So, I know last week I said that there was going to be a series of columns based on marketing yourself on social media. And there will be, but I forgot that Tuesday was Valentine’s Day. Because of that, I think it’s appropriate that I write a column about an element of the romance genre.  

You may or may not know that I enjoy reading romance books. I particularly like the romance-comedy genre, better known as the rom-com. Whenever I feel like reading something light and fluffy, I always pick up a rom-com from Emily Henry, Christina Lauren, or Nora Roberts (not really a rom-com author though).  

For those that are fans of the genre, you’ll probably know the term or have seen it in action in movies. The “Meet-cute” is the scene where two people meet for the first time, normally under unusual/funny/cute circumstances. By the end of the book or film, those two people will get into a romantic relationship.  

In my opinion, the meet-cute is the best part of these types of stories. The sole reason being that just about all of these stories follow the exact same script. However, the meet-cute is the one difference. 

Take for instance, Sarah Desai’s book The Dating Plan. In it, Daisy is evading her aunt (if memory serves) at some business convention and runs into Liam, her childhood crush, and plants a kiss on him so that the aunt will stop trying to set her up. That kiss spawns this really sort of funny fake engagement.  

Or look at one of my favorite Emily Henry books, People We Meet on Vacation. Alex and Poppy meet during freshman orientation and they’re polar opposites. Poppy ends up sharing a car ride with Alex home from college and it’s a hilarious trip. Think When Harry Met Sally vibes.  

If you’re looking for some examples of the meet-cute in movies, look no further than You’ve Got Mail (1998). Tom Hanks and Meg Ryan will forever be my favorite rom-com couple. If you’ve never seen that gem, how dare you, then I’ll enlighten you. Hanks plays an owner of a chain bookstore while Ryan’s character owns a small, local children’s bookshop. They’re Instant Messaging (IM as we older millennials used to call it back in the day) but they have no clue they’re bitter rivals because they don’t share personal information.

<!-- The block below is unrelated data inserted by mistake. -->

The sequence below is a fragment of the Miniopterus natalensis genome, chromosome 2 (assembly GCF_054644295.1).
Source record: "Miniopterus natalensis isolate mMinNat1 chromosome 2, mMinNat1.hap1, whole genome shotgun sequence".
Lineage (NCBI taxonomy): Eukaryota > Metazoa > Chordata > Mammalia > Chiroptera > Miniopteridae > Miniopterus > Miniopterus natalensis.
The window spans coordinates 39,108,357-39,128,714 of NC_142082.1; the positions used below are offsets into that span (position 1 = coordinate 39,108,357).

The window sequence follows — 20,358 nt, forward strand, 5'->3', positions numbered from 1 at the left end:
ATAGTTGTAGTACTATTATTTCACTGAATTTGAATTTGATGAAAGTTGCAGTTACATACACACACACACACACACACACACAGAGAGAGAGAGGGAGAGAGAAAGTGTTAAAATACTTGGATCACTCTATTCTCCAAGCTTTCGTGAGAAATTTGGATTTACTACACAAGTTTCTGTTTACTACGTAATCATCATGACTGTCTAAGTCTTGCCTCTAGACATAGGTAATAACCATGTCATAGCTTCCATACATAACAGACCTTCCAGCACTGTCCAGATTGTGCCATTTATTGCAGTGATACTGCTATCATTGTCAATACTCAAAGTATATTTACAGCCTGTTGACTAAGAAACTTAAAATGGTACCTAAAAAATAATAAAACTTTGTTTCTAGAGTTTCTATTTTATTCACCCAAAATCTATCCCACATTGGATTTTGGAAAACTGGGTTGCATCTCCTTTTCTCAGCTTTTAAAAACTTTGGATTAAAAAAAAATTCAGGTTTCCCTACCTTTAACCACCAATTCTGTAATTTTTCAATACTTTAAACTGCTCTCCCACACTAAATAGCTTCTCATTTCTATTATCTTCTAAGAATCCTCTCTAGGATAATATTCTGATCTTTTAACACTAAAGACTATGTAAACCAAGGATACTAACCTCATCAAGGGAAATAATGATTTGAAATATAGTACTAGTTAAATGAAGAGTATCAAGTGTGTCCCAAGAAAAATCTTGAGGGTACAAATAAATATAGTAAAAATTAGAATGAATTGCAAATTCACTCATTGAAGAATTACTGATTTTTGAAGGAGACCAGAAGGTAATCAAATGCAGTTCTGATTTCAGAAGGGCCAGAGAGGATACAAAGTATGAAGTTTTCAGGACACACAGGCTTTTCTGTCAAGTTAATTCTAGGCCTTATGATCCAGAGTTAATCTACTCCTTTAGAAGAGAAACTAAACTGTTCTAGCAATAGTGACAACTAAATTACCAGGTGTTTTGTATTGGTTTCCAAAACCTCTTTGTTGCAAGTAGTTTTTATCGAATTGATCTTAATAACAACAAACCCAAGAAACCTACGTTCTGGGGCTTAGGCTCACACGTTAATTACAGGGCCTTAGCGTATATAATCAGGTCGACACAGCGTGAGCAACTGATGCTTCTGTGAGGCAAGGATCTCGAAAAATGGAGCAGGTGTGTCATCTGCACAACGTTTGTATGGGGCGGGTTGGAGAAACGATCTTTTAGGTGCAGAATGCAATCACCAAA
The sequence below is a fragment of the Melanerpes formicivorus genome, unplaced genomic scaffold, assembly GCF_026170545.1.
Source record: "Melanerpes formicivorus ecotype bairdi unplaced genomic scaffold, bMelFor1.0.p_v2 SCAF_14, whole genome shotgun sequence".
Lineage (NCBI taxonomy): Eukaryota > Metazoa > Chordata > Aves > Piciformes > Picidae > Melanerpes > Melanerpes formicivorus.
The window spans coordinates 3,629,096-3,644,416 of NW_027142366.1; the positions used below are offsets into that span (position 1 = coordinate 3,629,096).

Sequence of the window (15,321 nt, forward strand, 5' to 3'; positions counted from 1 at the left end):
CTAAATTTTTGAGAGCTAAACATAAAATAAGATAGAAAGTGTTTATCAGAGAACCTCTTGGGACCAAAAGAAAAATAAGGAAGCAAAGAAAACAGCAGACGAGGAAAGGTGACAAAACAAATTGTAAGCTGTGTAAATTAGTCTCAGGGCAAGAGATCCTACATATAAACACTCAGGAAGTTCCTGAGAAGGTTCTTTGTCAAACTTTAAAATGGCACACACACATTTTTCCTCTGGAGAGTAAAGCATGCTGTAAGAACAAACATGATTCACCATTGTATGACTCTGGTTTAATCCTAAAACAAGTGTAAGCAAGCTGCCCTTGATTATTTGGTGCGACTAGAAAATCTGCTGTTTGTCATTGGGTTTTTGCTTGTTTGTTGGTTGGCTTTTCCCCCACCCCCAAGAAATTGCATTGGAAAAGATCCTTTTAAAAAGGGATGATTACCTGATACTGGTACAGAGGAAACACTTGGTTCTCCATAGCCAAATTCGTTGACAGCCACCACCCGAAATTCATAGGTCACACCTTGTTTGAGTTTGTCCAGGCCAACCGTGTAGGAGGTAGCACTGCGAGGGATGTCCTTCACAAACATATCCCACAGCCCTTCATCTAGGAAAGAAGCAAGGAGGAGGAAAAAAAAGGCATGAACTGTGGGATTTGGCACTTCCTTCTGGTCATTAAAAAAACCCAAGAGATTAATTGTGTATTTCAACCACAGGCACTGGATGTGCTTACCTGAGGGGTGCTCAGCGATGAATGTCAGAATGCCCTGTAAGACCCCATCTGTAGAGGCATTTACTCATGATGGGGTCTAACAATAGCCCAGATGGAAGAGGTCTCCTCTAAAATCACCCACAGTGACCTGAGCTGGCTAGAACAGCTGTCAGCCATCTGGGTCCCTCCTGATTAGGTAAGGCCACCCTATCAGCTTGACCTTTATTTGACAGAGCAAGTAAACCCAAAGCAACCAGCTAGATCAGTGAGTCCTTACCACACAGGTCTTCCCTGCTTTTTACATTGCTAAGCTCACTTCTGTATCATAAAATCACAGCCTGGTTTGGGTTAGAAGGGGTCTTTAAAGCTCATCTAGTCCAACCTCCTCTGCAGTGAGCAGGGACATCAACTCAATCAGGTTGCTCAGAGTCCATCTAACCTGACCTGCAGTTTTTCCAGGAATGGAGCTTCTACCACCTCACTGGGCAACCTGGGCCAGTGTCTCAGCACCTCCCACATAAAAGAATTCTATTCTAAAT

If you’re like me, you don’t have a social life and therefore never date anyone. If that’s the case, then we know next to nothing about how to write a meet-cute since they’ve never happened to us before. The only thing we can do is look at books and movies. After doing some research, I’ve found some tips about how to write a fairly decent meet-cute.  

The first tip is that it doesn’t necessarily have to be cute. It’s more like embarrassment or awkward moments. Like Alex and Poppy, they’re polar opposites and argue about everything. And Hanks and Ryan’s character. They hate each other outside of AOL world and give advice on how to take the other down in the business world. And when they do meet in real life it’s anything but cute. It can be a cute journey even if it’s awkward.  

There needs to be some conflict in the two people. Again, look at Hanks and Ryan, but also look at Daisy and Liam. There’s an event in their shared past that has created conflict between them that will eventually unpack itself later in the plot, but until that point there’s this tension between them because of it. Work rivals, friends to lovers, and other types of relationships all share the fact that there’s conflict.  

The meet-cute does more than introduce the two main characters to each other. The meet-cute sparks the main source of conflict that fuels the story. In the book, Book Lovers by Emily Henry, Nora is a literary agent and Charlie is a book editor. Nora has a reputation to be cutthroat and icy to people and Charlie is your typical brooding editor. They have met a couple times before the main source of conflict and like the description of the book states, “It would be a meet-cute if not for the fact that they’ve met many times and it’s never been cute.” Henry’s book sort of subverts the meet-cute by pushing it off until later on in the story, but it’s still great. They’re thrown together to edit a book together and that’s where the fun begins. 

That’s about it for this week, I’ll be back again on the social media grind. Happy Valentine’s Day! 

Before signing off for the week, I’ll give you guys an update about my progress on social media. If you read my column last week, it was about gaining followers on Twitter. I spent about ten to fifteen minutes each day following the steps I gave, and I’ve gained about 50 followers. If you missed the column, you could always read it here


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